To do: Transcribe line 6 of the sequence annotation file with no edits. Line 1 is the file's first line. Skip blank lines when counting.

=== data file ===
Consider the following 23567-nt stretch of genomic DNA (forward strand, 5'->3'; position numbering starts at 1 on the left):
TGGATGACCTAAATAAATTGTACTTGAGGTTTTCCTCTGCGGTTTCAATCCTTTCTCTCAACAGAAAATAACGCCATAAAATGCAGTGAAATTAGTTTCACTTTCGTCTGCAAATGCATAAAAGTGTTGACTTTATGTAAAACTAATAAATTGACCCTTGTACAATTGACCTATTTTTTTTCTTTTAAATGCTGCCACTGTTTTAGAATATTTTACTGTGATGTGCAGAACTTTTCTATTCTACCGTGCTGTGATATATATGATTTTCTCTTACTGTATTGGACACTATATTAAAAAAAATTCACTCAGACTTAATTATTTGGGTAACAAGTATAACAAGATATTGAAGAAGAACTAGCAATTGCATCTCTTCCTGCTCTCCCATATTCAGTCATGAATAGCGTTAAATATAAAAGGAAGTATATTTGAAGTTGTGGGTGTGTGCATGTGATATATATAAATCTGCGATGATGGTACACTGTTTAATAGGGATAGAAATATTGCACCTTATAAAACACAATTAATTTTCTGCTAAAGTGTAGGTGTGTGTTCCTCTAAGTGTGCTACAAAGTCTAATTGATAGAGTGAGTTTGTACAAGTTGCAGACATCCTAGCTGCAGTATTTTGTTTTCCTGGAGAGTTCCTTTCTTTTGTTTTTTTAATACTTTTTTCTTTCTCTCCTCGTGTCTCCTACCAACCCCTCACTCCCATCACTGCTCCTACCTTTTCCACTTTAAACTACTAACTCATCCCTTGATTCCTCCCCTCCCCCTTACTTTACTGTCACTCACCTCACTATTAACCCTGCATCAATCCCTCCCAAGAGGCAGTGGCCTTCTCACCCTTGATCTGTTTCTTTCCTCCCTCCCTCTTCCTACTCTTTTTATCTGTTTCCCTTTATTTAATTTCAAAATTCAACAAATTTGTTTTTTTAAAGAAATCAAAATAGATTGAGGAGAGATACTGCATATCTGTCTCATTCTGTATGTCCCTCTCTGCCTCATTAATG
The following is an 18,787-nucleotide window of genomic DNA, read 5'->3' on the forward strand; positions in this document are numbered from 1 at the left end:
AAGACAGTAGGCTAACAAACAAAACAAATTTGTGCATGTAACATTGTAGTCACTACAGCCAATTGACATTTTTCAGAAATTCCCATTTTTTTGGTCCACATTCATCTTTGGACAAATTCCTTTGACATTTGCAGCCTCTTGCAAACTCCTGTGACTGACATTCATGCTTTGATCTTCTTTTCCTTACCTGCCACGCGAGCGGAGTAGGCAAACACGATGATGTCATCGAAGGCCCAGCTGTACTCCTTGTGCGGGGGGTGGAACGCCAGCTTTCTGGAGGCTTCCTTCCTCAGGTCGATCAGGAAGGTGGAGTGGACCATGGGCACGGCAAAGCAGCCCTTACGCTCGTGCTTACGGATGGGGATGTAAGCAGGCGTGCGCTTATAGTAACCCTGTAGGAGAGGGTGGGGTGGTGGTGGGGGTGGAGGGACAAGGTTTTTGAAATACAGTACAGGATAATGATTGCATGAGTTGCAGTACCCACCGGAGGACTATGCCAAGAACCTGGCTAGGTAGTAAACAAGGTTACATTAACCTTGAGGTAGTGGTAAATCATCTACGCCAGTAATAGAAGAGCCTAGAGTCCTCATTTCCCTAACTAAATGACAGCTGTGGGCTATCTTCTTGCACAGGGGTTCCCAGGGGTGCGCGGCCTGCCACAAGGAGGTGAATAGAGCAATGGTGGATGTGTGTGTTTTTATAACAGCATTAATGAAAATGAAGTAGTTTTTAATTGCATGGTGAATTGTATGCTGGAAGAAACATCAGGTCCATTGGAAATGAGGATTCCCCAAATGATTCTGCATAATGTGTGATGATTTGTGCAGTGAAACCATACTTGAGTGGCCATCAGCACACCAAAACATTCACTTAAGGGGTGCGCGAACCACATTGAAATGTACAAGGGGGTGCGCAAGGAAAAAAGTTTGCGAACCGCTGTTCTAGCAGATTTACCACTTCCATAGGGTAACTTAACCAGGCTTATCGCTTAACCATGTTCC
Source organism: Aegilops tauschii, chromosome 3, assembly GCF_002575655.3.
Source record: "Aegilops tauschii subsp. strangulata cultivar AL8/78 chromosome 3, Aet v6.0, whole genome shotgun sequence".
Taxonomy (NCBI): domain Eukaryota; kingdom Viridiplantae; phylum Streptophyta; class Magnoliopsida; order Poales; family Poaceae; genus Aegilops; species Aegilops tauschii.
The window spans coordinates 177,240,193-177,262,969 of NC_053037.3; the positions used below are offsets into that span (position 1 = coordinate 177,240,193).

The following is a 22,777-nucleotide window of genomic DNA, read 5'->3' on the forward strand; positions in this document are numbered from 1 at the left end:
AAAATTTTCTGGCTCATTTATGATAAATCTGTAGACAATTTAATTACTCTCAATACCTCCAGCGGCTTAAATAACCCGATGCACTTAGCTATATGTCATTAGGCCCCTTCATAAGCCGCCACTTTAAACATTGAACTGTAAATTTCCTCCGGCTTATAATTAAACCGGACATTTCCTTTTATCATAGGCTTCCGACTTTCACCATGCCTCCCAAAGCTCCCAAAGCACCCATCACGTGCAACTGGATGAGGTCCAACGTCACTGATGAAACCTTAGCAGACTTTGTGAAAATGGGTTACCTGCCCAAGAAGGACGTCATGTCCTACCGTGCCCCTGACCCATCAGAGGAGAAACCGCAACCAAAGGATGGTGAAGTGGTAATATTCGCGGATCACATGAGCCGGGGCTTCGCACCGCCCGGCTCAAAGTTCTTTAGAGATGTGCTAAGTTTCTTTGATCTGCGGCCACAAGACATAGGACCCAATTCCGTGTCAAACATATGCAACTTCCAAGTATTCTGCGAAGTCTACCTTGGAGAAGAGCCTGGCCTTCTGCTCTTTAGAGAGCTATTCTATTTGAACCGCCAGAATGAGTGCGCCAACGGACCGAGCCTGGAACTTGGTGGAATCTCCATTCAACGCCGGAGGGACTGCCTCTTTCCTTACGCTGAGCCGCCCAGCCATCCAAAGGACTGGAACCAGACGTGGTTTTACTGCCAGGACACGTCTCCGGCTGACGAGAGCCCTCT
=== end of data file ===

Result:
Source record: "Aegilops tauschii subsp. strangulata cultivar AL8/78 chromosome 3, Aet v6.0, whole genome shotgun sequence".